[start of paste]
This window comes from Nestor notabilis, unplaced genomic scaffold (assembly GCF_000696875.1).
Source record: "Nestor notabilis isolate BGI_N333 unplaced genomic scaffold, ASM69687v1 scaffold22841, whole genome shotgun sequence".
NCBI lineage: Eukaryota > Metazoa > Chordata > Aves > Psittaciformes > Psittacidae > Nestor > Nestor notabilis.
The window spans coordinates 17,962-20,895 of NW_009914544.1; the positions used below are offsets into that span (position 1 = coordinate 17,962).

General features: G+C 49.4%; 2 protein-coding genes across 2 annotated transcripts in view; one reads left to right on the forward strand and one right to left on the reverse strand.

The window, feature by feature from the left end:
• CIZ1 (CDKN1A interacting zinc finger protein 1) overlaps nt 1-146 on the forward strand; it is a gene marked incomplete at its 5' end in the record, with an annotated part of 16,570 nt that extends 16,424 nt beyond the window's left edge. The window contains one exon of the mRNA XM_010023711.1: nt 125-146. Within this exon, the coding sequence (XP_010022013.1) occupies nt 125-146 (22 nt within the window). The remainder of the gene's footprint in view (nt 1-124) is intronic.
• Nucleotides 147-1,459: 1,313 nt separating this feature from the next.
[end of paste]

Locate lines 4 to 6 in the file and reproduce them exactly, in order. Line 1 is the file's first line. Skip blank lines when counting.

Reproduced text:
The window spans coordinates 17,962-20,895 of NW_009914544.1; the positions used below are offsets into that span (position 1 = coordinate 17,962).

General features: G+C 49.4%; 2 protein-coding genes across 2 annotated transcripts in view; one reads left to right on the forward strand and one right to left on the reverse strand.

The window, feature by feature from the left end: